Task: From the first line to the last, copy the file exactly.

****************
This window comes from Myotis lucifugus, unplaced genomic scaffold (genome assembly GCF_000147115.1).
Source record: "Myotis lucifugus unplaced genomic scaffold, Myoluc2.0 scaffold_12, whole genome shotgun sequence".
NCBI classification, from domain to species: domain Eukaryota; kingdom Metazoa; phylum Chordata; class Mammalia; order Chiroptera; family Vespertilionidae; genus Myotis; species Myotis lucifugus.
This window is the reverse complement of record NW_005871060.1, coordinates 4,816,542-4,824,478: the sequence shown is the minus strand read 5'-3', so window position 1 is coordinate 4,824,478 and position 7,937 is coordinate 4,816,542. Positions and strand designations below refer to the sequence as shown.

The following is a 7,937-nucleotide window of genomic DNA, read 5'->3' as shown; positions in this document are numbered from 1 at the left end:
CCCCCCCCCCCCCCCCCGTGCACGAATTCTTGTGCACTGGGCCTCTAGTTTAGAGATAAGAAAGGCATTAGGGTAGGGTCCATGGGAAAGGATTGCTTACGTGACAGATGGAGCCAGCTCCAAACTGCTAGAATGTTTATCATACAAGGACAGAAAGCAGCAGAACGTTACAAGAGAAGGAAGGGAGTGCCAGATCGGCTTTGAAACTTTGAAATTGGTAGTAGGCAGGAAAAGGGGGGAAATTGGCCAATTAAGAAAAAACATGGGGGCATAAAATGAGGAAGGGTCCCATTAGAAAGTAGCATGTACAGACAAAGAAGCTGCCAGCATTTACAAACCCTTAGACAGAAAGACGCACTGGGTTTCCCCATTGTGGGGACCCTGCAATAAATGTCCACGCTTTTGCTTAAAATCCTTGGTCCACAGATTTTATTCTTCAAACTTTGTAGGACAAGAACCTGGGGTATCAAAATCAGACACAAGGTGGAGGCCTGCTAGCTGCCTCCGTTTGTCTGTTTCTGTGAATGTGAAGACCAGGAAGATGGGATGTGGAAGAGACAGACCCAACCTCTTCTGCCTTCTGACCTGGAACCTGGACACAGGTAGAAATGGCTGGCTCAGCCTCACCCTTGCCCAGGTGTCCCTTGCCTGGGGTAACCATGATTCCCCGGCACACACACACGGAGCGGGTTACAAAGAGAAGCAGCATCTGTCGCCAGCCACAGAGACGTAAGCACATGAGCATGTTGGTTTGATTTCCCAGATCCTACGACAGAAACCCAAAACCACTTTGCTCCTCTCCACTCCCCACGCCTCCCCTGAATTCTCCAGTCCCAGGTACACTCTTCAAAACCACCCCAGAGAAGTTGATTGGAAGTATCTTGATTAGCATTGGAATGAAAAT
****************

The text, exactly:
This window comes from Myotis lucifugus, unplaced genomic scaffold (genome assembly GCF_000147115.1).
Source record: "Myotis lucifugus unplaced genomic scaffold, Myoluc2.0 scaffold_12, whole genome shotgun sequence".
NCBI classification, from domain to species: domain Eukaryota; kingdom Metazoa; phylum Chordata; class Mammalia; order Chiroptera; family Vespertilionidae; genus Myotis; species Myotis lucifugus.
This window is the reverse complement of record NW_005871060.1, coordinates 4,816,542-4,824,478: the sequence shown is the minus strand read 5'-3', so window position 1 is coordinate 4,824,478 and position 7,937 is coordinate 4,816,542. Positions and strand designations below refer to the sequence as shown.

The following is a 7,937-nucleotide window of genomic DNA, read 5'->3' as shown; positions in this document are numbered from 1 at the left end:
CCCCCCCCCCCCCCCCCGTGCACGAATTCTTGTGCACTGGGCCTCTAGTTTAGAGATAAGAAAGGCATTAGGGTAGGGTCCATGGGAAAGGATTGCTTACGTGACAGATGGAGCCAGCTCCAAACTGCTAGAATGTTTATCATACAAGGACAGAAAGCAGCAGAACGTTACAAGAGAAGGAAGGGAGTGCCAGATCGGCTTTGAAACTTTGAAATTGGTAGTAGGCAGGAAAAGGGGGGAAATTGGCCAATTAAGAAAAAACATGGGGGCATAAAATGAGGAAGGGTCCCATTAGAAAGTAGCATGTACAGACAAAGAAGCTGCCAGCATTTACAAACCCTTAGACAGAAAGACGCACTGGGTTTCCCCATTGTGGGGACCCTGCAATAAATGTCCACGCTTTTGCTTAAAATCCTTGGTCCACAGATTTTATTCTTCAAACTTTGTAGGACAAGAACCTGGGGTATCAAAATCAGACACAAGGTGGAGGCCTGCTAGCTGCCTCCGTTTGTCTGTTTCTGTGAATGTGAAGACCAGGAAGATGGGATGTGGAAGAGACAGACCCAACCTCTTCTGCCTTCTGACCTGGAACCTGGACACAGGTAGAAATGGCTGGCTCAGCCTCACCCTTGCCCAGGTGTCCCTTGCCTGGGGTAACCATGATTCCCCGGCACACACACACGGAGCGGGTTACAAAGAGAAGCAGCATCTGTCGCCAGCCACAGAGACGTAAGCACATGAGCATGTTGGTTTGATTTCCCAGATCCTACGACAGAAACCCAAAACCACTTTGCTCCTCTCCACTCCCCACGCCTCCCCTGAATTCTCCAGTCCCAGGTACACTCTTCAAAACCACCCCAGAGAAGTTGATTGGAAGTATCTTGATTAGCATTGGAATGAAAAT